After a week of nonstop politics, this story tip sounded especially fun — except that it threatened to make my alma mater look stupid.
The University of Texas, with all its wealth and legal muscle, was forcing John Long Middle School in little ol' Wesley Chapel to stop using its mascot. The tip seemed real enough when I read the outrage from young students who had become quite proud of being Longhorns.
And now they were going to be the John Long Aardvarks?!
The students gathered in their Internet chat room to sound the alarm. Oh, the humanity! Who let this happen? This can't be true!
Well, turns out it's not.
As our crack reporter Jeff Solochek learned, some teachers at the school wanted to generate interest in an upcoming audience-participation play that centers on a middle school that loses its pet aardvark. So the principal announced that, under pressure from the University of Texas, the school was changing its mascot from the Longhorns to the Aardvarks.
The result was no War of the Worlds, but principal Beth Brown and her staff got a lesson in just how fast news travels in this modern wwworld.
Not that having an aardvark as your mascot wouldn't be cool. But outside Africa and zoos, you aren't likely to see one. Armadillos, of course, are another story.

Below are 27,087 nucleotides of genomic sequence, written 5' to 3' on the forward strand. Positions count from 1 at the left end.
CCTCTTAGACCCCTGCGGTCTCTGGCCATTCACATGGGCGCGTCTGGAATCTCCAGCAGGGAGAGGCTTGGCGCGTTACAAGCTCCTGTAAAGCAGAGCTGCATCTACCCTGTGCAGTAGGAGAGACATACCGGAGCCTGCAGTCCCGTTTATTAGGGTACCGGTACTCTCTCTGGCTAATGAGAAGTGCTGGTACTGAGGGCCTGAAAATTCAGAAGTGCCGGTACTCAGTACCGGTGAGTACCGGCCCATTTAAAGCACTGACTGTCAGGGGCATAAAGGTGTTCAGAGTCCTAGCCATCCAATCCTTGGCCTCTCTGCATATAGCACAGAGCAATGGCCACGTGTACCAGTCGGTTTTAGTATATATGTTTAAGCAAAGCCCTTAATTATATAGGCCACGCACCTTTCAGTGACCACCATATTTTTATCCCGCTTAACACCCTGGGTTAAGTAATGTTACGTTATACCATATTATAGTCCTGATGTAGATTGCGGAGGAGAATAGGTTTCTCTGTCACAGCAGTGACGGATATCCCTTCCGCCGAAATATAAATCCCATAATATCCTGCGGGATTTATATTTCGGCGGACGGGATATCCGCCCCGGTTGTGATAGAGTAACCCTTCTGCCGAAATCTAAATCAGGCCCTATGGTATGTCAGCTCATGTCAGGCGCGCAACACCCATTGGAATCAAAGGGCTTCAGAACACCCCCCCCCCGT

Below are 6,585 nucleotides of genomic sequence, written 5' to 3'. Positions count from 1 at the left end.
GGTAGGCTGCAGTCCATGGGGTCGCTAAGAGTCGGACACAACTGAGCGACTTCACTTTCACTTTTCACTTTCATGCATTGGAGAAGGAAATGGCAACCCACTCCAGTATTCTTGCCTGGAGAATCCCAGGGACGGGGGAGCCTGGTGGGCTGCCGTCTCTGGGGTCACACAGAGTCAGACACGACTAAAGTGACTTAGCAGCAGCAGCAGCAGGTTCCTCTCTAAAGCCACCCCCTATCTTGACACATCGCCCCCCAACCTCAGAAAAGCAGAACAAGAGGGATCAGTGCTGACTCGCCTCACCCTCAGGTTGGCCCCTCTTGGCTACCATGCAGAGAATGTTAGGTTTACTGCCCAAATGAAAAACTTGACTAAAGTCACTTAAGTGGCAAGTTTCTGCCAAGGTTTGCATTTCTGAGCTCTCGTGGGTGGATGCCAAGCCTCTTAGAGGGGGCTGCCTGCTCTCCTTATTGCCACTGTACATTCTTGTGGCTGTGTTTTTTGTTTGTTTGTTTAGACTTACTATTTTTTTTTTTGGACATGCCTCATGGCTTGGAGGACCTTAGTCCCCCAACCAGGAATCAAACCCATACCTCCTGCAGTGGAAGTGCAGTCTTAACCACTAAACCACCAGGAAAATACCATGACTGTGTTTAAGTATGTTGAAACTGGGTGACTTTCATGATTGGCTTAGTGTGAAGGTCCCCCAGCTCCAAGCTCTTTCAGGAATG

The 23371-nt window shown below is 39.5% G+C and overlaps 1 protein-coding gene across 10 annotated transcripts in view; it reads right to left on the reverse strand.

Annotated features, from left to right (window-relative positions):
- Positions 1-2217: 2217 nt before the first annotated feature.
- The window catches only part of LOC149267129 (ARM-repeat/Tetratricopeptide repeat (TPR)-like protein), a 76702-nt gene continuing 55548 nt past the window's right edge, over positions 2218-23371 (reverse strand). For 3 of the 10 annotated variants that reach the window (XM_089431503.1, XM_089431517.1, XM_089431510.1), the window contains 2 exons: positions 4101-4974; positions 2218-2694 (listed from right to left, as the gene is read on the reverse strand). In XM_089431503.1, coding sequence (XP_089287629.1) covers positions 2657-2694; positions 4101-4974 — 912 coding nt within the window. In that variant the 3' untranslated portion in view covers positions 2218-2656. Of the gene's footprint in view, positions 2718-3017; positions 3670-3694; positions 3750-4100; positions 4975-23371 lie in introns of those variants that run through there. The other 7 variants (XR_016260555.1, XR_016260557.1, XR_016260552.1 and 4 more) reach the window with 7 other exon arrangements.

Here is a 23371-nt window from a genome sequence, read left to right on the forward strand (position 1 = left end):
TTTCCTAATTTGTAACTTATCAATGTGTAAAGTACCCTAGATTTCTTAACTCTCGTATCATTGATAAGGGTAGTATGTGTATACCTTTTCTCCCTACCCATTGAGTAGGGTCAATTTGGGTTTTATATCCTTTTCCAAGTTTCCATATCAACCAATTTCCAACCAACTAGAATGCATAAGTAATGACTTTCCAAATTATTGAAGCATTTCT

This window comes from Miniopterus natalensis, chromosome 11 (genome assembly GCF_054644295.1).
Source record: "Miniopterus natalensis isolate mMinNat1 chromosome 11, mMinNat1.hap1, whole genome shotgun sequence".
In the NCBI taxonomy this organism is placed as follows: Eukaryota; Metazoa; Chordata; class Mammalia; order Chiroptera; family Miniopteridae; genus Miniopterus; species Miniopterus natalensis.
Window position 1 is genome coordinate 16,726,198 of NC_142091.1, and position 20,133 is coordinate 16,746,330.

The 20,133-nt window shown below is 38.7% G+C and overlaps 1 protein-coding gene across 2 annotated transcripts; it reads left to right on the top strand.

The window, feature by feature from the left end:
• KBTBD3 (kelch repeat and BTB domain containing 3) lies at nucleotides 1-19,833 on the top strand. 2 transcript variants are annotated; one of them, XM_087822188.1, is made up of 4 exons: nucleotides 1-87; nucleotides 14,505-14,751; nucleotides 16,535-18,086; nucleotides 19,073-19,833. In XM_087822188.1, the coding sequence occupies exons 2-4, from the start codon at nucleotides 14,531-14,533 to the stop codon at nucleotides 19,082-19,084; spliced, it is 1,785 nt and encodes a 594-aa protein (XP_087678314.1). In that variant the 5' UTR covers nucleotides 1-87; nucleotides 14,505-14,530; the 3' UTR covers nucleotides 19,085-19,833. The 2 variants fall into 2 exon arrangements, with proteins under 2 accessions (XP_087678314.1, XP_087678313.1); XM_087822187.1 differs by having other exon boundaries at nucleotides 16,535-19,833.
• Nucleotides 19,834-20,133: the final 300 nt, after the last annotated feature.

By coincidence, when I was a student at the University of Texas at the end of the 1960s, a fun-loving group tried to make the armadillo the mascot. At a football game in Austin in 1969, some shirtless hippies put a leash on one of the armor-plated creatures and ran across the field to the cheers of thousands. The hippies paused a few feet from Bevo, the storied Texas steer.
The premier rock 'n' roll nightclub in town over the next decade was the Armadillo World Headquarters, just to give you some idea how fond we Texans are about the critters, occasionally referred to by their scientific name: Roadkillibus Texanis. (That's a joke, son.)
It's fun to think back to those days, when Mom and Dad paid the bills and the Longhorns won back-to-back national football championships; when you could get four gallons of gas for a buck and they threw in a free glass or dish; when 99 cents got you a six-pack.
But you can't dial up those memories without also remembering the antiwar marches, the sting of tear gas, club-wielding police pushing through campus. In that atmosphere, longhairs running with a leashed armadillo offered much-needed comic relief.
Today, that might take a saddle.